Christiana Figueres on tackling Covid-19, the climate crisis and inequality

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So I want to start by looking at the big picture, the impact of the Covid-19 pandemic on the fight against climate change. Before this pandemic started, there seemed to be good momentum with policymakers focusing on cutting emissions. Now the COP26 climate talks have been postponed until next year. The enactment of the European Commission’s new climate law committing Europe to net zero emissions by 2050 also delayed. Is it the case that the climate crisis has simply become less of a priority for governments because it’s not as urgent of a life-threatening issue as coronavirus is, and if so how damaging is that to the fight against climate change?

Well, the fact is that both are equally urgent in different ways. The Covid-19 crisis is one that we have to face immediately. The climate change crisis is equally as urgent, but it does have a longer period of addressing it in order to address it. So it’s two different senses of urgency and we have to be able to understand that, that one is chronic and one is acute, but they’re both urgent.

Now the fact is that during these coronavirus times, we have seen that greenhouse gases have been reduced. And they have been reduced because we’re all staying at home, and the economy has really come to a screeching halt. That is not what decarbonization looks like. Yes, we have had a descent of eight per cent in greenhouse gases, which is more or less what we should be doing on a permanent basis, but an intentional basis, not as a fall out of economic downturn.

So we shouldn’t confuse one thing with the other. And we should be able to take advantage of that, of the coronavirus crisis that has an economic crisis attached to it. Anywhere between $12 to $20tn of public money are going to go into the economy over the next 18 months. And if we understand that the crises have converged, but so must the solutions. The solutions should also converge. So we can address both at the same time, and in fact, we must.

And I wanted to ask you about that statistic you mentioned, the eight per cent reduction in, I believe, fossil fuels this year compared to last year. I think that’s the international energy agency’s figure. I mean, does that show that it is so difficult for countries to achieve this because it was achieved, as you said, when their economies came to a standstill. So how do they achieve that going forward without that happening?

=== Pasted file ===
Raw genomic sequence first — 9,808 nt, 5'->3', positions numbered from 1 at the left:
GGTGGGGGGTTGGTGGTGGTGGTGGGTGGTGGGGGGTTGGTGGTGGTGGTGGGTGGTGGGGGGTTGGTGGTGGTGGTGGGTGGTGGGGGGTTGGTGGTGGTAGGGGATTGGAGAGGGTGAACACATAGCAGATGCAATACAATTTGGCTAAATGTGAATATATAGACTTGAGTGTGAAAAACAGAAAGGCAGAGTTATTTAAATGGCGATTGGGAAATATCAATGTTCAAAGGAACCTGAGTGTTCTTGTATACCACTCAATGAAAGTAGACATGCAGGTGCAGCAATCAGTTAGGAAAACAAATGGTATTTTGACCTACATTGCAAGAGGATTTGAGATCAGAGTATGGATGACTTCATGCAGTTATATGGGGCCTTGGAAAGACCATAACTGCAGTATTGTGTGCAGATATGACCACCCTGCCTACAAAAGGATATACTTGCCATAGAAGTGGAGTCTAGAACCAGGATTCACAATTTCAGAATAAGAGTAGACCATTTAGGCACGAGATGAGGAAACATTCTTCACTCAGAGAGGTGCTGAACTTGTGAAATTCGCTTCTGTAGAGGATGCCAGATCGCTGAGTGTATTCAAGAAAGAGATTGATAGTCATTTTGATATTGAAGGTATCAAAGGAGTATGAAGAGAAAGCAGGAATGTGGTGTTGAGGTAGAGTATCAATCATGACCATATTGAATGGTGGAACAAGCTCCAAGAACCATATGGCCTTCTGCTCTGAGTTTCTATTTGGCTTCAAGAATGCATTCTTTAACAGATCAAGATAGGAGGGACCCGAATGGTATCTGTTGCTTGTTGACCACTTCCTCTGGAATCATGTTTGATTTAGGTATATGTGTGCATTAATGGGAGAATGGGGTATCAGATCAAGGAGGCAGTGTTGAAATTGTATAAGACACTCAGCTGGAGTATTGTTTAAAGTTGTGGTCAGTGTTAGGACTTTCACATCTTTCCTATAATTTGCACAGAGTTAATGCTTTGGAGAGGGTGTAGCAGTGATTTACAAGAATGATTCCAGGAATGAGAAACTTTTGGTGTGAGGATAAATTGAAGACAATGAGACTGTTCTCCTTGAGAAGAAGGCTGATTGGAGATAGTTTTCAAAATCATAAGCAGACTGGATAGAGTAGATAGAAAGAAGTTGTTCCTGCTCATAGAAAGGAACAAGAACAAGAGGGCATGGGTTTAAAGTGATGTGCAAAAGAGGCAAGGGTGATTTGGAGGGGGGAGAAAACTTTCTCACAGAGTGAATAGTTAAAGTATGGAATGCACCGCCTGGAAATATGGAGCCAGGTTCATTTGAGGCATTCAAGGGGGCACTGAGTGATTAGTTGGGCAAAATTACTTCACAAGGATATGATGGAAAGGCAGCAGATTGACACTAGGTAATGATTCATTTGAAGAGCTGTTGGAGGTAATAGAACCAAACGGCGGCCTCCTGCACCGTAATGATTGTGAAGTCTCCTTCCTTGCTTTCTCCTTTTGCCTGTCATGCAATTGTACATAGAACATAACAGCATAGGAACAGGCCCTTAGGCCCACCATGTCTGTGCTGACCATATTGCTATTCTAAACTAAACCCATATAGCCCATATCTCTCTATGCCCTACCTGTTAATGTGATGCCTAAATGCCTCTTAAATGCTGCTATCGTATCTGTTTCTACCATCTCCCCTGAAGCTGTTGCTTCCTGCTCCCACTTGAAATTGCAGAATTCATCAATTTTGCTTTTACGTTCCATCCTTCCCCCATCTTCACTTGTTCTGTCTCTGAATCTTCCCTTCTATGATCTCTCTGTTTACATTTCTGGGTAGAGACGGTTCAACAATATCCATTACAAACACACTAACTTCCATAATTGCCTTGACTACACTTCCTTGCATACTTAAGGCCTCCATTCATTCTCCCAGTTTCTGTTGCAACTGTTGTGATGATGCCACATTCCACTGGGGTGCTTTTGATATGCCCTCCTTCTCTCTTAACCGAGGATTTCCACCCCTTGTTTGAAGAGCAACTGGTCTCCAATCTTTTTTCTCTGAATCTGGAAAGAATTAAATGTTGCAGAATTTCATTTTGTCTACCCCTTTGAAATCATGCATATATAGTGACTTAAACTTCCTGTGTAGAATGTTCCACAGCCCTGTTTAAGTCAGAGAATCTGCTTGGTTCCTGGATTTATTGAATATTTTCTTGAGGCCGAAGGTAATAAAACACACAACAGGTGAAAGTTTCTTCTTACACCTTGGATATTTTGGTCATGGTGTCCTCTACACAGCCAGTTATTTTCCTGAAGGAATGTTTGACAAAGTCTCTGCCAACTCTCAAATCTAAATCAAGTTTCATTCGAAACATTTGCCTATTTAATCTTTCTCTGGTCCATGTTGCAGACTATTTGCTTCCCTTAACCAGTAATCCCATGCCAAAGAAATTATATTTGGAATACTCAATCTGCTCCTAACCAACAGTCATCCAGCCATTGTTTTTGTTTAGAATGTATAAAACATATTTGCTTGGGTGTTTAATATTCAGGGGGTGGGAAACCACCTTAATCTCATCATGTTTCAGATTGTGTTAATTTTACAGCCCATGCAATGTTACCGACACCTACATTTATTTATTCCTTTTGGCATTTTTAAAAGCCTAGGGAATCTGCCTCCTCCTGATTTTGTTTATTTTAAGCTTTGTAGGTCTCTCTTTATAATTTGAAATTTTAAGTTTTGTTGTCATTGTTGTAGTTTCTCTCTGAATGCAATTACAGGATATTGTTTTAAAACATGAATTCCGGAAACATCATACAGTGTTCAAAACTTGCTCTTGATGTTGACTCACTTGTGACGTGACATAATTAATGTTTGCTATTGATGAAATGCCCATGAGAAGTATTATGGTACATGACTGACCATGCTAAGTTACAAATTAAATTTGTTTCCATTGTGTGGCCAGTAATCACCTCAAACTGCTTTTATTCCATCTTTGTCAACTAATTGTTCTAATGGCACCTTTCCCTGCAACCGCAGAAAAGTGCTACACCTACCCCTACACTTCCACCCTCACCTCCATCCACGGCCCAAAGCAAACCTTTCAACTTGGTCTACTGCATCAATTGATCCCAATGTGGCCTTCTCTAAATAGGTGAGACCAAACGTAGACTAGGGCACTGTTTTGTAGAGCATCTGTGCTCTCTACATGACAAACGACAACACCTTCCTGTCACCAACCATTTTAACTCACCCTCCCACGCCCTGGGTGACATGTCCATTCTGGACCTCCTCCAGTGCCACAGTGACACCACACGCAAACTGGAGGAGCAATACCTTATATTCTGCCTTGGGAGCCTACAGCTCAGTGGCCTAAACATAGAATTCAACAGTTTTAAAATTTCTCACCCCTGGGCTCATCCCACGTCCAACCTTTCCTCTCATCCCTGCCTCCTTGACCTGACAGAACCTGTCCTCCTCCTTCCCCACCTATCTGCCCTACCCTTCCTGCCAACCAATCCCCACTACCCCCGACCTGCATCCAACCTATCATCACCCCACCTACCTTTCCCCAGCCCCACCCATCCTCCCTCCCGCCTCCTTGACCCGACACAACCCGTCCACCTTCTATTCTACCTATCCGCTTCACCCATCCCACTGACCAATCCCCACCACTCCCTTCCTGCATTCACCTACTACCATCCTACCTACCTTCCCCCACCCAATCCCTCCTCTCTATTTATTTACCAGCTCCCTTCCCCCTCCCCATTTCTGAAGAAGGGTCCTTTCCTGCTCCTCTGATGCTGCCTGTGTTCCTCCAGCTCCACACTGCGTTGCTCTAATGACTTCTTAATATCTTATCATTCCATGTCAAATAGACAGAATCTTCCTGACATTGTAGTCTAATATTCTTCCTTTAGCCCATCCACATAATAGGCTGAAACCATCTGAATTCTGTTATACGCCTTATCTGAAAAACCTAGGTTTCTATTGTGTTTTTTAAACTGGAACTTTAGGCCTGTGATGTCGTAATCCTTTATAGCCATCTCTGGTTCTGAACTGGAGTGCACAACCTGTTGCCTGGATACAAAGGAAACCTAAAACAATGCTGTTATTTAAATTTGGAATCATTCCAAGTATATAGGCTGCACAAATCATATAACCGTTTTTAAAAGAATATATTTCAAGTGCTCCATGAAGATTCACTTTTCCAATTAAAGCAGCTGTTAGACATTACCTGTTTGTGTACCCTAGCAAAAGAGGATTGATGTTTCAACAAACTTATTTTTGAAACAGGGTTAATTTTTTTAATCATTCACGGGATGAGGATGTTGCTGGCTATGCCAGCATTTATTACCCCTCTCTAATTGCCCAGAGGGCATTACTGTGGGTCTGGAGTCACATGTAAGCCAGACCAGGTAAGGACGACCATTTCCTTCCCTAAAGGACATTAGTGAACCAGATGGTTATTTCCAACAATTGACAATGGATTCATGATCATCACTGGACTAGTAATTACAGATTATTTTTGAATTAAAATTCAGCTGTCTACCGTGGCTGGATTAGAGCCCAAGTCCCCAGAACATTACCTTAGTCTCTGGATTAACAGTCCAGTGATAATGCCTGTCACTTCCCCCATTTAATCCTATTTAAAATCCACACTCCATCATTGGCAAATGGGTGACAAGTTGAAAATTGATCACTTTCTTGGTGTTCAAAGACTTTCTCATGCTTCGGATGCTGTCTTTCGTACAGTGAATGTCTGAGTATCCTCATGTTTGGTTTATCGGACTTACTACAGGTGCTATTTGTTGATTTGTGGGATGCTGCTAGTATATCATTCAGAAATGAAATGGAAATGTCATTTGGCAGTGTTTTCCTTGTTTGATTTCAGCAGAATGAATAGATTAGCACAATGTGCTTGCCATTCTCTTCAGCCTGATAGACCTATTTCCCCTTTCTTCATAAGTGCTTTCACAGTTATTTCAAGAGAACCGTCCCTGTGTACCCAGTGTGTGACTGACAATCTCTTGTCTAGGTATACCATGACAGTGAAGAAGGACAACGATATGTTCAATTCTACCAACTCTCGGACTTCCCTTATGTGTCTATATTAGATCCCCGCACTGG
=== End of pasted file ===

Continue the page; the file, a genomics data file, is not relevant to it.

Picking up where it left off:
Well they achieved that because we came to a screeching halt, but that’s not the way that we want to do it. We want to do it by, in fact, to the contrary, invigorating an economy, but not putting the wheels of the economy back on track with the attendant, intensity, and frankly, waste of carbon.

What we have to understand is that we waste a lot of energy. We waste a lot of carbon. We waste a lot of carbon dioxide emissions because we not being very smart about the energy that we use. So we have now the opportunity to get back into economic thriving situation, but do so by decoupling the GHG, which are the greenhouse gases from the GDP, the measure through which we measure economic development. Those two things need and can be decoupled. And in fact, in Europe, those two have actually decoupled already, and a few other countries are beginning to decouple.

I mean, on that point, there’s been a lot of rhetoric around building back better, and of course, we’re talking about more sustainable growth going forward, but have you seen concrete examples of governments putting forward low carbon policies in their economic recovery plans? And if so, I mean, which countries are doing well at this in what you described and which aren’t?

Yeah, I actually don’t even like, Vanessa, don’t even like the term build back better because we shouldn’t be building back. We should be building forward. We should be building with a very different intent, with a very different target, with a very different logic in our economic structure.